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Speech by CE at Internet Economy Summit 2019 (English only) (with photos/video)
     Following is the speech by the Chief Executive, Mrs Carrie Lam, at the Internet Economy Summit 2019 today (April 15):
Deputy Director Yang (Deputy Director of the Cyberspace Administration of China, Mr Yang Xiaowei), Mr Chen (Member of the Standing Committee of the CPC Hangzhou Municipal Committee, Mr Chen Xinhua), Deputy Director Lu (Deputy Director of the Liaison Office of the Central People's Government in the Hong Kong Special Administrative Region, Ms Lu Xinning), President Ma (President of the China Internet Development Foundation, Ms Ma Li), distinguished guests, ladies and gentlemen,
     Good morning. I am delighted to welcome you to the Internet Economy Summit, our fourth edition.
     Launched in 2016, the Summit has fast become our flagship forum for tracking, and making sense of, the latest developments in the global Internet economy. Indeed, this year marks the 50th anniversary of the birth of the Internet. Over the past 50 years, the Internet has evolved miraculously from a network of a few computers to one that connects billions of people, machines and devices around the world. The Internet is now the bedrock of innovation and technology. It's at the heart of cloud computing, big data analytics, the Internet of Things, fintech, blockchain, AI, robotics and so much more to come. The opportunities they create extend to every business sector, every societal issue, from health and ageing to education, sustainability and the environment. This two-day Summit will be an excellent opportunity for you to share insights into the latest digital technologies and the huge potential the Internet can bring about through transforming businesses, societies and economies.
     My Government believes in the promise of innovation and technology. Last year, at this Forum, I outlined our major innovation and technology policies and programmes. This is an opportune time for me to update you on some of our initiatives.
     Over the past year, we have introduced a super tax deduction of up to 300 per cent for R&D expenditure incurred by private enterprises starting from the 2018-19 fiscal year. We have also set up an Innovation and Technology Venture Fund to co-invest in local start-ups. We have committed HK$10 billion to establish two research clusters that focus respectively on healthcare technologies and artificial intelligence and robotics technologies. We have also injected HK$20 billion into the Research Endowment Fund of the Research Grants Council to provide sufficient funding for R&D at universities. Taken together, these initiatives would considerably strengthen our innovation and technology ecosystem and provide a big boost towards our goal to double Hong Kong's R&D expenditure as a ratio to GDP to 1.5 per cent by the year 2022.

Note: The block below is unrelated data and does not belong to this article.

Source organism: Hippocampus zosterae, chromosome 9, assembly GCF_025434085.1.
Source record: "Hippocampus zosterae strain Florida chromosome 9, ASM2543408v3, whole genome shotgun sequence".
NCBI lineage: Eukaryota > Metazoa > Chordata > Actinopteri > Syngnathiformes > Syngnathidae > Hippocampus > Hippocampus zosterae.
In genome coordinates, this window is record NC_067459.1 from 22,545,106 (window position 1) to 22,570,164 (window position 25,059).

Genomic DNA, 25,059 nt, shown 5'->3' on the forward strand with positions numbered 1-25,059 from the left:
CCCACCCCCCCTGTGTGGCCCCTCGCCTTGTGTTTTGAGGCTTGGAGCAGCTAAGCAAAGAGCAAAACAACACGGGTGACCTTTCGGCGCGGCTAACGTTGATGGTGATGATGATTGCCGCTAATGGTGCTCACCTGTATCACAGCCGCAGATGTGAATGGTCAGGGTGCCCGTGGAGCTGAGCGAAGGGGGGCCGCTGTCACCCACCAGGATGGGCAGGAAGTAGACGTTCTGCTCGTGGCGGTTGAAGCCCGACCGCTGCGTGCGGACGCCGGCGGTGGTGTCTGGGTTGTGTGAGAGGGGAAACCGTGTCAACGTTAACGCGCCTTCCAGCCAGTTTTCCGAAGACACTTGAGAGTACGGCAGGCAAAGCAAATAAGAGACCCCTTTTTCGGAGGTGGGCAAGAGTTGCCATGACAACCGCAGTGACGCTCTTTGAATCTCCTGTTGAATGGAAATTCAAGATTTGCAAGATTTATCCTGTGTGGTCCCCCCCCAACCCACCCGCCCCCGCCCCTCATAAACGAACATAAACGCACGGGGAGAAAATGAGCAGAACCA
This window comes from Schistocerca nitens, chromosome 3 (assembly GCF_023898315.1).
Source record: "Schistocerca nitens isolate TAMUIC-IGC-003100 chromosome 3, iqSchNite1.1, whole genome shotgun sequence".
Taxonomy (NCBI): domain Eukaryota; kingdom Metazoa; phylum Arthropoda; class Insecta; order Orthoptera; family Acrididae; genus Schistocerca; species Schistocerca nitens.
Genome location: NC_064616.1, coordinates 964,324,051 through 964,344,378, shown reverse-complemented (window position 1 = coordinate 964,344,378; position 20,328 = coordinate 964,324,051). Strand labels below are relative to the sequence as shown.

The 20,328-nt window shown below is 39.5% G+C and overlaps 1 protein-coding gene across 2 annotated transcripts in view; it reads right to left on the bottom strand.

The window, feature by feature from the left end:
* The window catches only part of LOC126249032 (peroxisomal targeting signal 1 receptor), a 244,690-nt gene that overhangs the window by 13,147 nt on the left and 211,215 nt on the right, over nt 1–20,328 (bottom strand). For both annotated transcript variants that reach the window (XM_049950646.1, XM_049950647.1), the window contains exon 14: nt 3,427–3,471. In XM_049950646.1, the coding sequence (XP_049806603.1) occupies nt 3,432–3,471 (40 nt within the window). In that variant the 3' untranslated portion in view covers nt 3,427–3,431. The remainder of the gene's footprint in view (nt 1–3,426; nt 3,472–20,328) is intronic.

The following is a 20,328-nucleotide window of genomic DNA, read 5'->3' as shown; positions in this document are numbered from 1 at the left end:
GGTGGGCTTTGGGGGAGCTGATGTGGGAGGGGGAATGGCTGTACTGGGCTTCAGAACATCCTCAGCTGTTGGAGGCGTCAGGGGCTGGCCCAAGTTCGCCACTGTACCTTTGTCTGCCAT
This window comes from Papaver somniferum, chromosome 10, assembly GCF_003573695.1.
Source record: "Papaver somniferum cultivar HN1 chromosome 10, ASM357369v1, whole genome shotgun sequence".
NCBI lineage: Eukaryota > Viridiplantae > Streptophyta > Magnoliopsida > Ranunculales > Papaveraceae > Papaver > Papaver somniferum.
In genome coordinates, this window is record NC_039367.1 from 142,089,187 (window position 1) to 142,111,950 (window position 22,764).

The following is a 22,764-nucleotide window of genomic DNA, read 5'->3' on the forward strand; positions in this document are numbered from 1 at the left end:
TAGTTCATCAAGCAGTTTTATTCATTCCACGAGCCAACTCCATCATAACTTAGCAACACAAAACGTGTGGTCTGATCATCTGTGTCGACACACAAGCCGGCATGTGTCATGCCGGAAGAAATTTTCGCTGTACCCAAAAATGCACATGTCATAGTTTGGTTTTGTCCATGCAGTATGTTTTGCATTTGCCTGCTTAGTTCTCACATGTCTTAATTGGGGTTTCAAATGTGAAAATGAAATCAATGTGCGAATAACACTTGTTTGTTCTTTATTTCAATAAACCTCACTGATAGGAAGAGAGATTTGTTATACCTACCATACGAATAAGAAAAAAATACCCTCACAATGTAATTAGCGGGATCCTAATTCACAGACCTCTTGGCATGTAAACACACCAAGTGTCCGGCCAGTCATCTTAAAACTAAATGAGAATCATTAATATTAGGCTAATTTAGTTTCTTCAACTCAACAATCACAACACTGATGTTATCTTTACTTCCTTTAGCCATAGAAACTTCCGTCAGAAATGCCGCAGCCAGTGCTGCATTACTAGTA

For the two research clusters on health technologies and AI and robotics that I mentioned last year, we have been sounding out notable international companies, universities and research institutions. The response, I'm pleased to say, has been cheering. To date, we've received some 50 proposals, many of which are supported by an MOU signed with Hong Kong universities for undertaking joint R&D projects. We expect that the first research institutions will be setting up their laboratories at the Hong Kong Science Park before the end of this year.
     Our start-up scene, I'm pleased to say, is also flourishing. The number of start-ups in major public and private co-work spaces and incubators here in Hong Kong has grown 18 per cent to more than 2 600 at the end of 2018. Of the founders, some 35 per cent were from outside Hong Kong, showing that Hong Kong is an attractive place for talent and entrepreneurs from around the world.
     With the number of start-ups increasing, we're also sighting more unicorns here, with several of those begun at our flagship innovation and technology institutions - Hong Kong Science Park and Cyberport. Speaking of which, Cyberport is now home to more than 1 200 companies and start-ups, but we want more. That is why we have announced in this year's Budget an allocation of HK$5.5 billion for the development of Cyberport 5. The expansion, expected to open in 2024, will add about 66 000 square metres of floor space to Cyberport.
     Our ability to attract institutions, start-ups, talent and investment from other countries is in no small part due to Hong Kong's "one country, two systems" framework. That gives us a clear and compelling advantage in the region. This is underlined in the Guangdong-Hong Kong-Macao Greater Bay Area development. The far-reaching development emphasises co-operative development, focusing on the distinct strengths of each of the Greater Bay Area's 11 cities, that is Hong Kong, Macao and nine prosperous Guangdong municipalities. One of our distinct strengths will definitely be our international network, established over the years under "one country, two systems".